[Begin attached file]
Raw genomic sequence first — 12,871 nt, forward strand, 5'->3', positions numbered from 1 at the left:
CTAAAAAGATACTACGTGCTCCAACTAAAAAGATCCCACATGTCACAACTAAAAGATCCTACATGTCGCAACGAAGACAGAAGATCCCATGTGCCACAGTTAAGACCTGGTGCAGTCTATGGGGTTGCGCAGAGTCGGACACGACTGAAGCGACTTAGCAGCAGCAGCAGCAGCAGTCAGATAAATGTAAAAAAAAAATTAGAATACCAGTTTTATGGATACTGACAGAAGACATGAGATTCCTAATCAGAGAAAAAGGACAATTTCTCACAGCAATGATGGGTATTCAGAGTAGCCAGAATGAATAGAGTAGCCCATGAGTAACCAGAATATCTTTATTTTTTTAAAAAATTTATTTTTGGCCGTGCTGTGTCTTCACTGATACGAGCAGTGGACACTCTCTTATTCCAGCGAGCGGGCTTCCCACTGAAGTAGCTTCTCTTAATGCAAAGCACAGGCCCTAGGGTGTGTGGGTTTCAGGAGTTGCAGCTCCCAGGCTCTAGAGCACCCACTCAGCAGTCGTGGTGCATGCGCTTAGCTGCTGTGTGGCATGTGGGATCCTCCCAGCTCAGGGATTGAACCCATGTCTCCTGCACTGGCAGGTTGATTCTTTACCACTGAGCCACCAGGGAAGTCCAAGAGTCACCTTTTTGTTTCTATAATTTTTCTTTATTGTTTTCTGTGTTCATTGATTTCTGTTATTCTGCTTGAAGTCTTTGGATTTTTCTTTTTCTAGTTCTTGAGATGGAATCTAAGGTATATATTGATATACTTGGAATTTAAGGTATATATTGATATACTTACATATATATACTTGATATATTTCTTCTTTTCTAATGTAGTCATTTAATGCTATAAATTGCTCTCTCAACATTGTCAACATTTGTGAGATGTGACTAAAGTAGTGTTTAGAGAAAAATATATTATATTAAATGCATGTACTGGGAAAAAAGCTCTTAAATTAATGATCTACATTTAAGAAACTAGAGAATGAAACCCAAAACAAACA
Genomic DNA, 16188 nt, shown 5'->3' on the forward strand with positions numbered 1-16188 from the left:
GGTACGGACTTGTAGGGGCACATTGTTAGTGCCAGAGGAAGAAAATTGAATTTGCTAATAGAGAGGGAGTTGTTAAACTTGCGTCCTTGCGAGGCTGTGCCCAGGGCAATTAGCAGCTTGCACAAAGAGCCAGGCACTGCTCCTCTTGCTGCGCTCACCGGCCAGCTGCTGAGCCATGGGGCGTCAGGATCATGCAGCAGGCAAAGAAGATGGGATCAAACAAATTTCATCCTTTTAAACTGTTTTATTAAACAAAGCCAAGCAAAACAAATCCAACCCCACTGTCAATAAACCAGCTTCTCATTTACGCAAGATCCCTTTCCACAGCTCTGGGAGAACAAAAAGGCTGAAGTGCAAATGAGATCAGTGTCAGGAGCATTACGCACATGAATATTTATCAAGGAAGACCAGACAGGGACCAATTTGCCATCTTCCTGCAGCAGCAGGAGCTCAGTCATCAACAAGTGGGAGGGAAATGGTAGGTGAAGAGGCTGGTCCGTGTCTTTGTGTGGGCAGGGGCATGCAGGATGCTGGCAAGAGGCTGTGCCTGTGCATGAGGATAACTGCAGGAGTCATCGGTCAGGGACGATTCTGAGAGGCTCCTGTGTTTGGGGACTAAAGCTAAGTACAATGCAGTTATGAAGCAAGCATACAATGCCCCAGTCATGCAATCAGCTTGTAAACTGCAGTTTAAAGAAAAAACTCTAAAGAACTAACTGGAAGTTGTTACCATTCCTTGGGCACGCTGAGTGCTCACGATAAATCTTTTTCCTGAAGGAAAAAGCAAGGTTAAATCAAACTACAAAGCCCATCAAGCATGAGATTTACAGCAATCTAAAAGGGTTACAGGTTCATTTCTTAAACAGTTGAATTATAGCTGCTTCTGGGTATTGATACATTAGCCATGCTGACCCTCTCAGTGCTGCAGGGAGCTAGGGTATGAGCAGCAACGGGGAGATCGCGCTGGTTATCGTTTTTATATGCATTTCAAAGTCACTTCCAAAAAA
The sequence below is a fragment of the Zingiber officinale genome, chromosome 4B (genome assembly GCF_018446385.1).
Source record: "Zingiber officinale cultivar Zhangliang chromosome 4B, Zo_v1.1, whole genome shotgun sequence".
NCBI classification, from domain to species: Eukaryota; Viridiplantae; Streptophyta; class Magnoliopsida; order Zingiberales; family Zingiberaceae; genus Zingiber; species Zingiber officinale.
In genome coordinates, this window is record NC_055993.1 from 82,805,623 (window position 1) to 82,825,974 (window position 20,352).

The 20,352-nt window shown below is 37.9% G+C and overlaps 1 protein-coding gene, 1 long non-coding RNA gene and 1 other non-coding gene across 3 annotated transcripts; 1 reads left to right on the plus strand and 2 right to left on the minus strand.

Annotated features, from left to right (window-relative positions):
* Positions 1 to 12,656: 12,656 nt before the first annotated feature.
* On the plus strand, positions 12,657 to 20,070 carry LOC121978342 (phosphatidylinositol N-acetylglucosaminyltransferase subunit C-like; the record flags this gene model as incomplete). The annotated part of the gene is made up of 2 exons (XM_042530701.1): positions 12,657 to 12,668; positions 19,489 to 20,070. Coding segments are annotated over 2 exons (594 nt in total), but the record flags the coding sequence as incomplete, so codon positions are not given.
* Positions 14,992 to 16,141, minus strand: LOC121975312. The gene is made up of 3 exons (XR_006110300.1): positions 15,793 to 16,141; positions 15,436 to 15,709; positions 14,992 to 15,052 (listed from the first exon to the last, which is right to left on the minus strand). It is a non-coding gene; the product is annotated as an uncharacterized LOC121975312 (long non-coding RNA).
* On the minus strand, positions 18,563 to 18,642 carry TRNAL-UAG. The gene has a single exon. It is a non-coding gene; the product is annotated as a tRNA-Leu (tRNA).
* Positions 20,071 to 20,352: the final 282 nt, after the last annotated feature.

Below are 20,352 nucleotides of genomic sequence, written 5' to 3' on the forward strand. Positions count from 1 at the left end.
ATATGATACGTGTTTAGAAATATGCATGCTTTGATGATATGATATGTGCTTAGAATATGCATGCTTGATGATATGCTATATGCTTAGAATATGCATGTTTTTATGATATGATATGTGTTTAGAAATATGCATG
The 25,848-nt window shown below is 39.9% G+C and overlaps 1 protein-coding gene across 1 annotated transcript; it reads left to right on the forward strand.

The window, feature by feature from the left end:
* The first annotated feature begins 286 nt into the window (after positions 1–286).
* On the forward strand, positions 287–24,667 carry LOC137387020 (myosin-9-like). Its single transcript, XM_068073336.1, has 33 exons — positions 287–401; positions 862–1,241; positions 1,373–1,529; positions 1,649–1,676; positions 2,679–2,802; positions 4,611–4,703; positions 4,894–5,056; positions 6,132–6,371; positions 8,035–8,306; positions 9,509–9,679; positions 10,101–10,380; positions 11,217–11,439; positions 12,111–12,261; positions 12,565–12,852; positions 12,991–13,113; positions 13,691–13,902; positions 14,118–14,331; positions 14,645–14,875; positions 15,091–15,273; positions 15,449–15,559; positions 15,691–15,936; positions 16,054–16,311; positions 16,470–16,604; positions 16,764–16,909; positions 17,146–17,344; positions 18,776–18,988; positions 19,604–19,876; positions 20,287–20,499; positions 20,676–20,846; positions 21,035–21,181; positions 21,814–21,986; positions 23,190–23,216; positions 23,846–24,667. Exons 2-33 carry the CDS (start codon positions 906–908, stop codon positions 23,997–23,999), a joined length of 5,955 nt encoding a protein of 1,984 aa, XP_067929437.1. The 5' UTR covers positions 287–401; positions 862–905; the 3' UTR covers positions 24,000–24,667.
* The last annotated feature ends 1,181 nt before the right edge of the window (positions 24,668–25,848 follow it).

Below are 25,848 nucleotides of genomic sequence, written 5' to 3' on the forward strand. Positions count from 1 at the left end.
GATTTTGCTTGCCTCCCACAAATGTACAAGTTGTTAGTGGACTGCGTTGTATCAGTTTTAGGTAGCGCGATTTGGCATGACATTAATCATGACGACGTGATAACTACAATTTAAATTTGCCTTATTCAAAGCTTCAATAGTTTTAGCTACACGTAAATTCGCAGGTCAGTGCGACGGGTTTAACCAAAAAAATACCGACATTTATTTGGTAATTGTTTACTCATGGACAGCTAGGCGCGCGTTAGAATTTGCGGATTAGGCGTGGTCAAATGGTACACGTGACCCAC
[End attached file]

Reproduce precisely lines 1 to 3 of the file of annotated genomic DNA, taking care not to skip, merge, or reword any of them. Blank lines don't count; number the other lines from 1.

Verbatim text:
Raw genomic sequence first — 12,871 nt, forward strand, 5'->3', positions numbered from 1 at the left:
CTAAAAAGATACTACGTGCTCCAACTAAAAAGATCCCACATGTCACAACTAAAAGATCCTACATGTCGCAACGAAGACAGAAGATCCCATGTGCCACAGTTAAGACCTGGTGCAGTCTATGGGGTTGCGCAGAGTCGGACACGACTGAAGCGACTTAGCAGCAGCAGCAGCAGCAGTCAGATAAATGTAAAAAAAAAATTAGAATACCAGTTTTATGGATACTGACAGAAGACATGAGATTCCTAATCAGAGAAAAAGGACAATTTCTCACAGCAATGATGGGTATTCAGAGTAGCCAGAATGAATAGAGTAGCCCATGAGTAACCAGAATATCTTTATTTTTTTAAAAAATTTATTTTTGGCCGTGCTGTGTCTTCACTGATACGAGCAGTGGACACTCTCTTATTCCAGCGAGCGGGCTTCCCACTGAAGTAGCTTCTCTTAATGCAAAGCACAGGCCCTAGGGTGTGTGGGTTTCAGGAGTTGCAGCTCCCAGGCTCTAGAGCACCCACTCAGCAGTCGTGGTGCATGCGCTTAGCTGCTGTGTGGCATGTGGGATCCTCCCAGCTCAGGGATTGAACCCATGTCTCCTGCACTGGCAGGTTGATTCTTTACCACTGAGCCACCAGGGAAGTCCAAGAGTCACCTTTTTGTTTCTATAATTTTTCTTTATTGTTTTCTGTGTTCATTGATTTCTGTTATTCTGCTTGAAGTCTTTGGATTTTTCTTTTTCTAGTTCTTGAGATGGAATCTAAGGTATATATTGATATACTTGGAATTTAAGGTATATATTGATATACTTACATATATATACTTGATATATTTCTTCTTTTCTAATGTAGTCATTTAATGCTATAAATTGCTCTCTCAACATTGTCAACATTTGTGAGATGTGACTAAAGTAGTGTTTAGAGAAAAATATATTATATTAAATGCATGTACTGGGAAAAAAGCTCTTAAATTAATGATCTACATTTAAGAAACTAGAGAATGAAACCCAAAACAAACA
Genomic DNA, 16188 nt, shown 5'->3' on the forward strand with positions numbered 1-16188 from the left: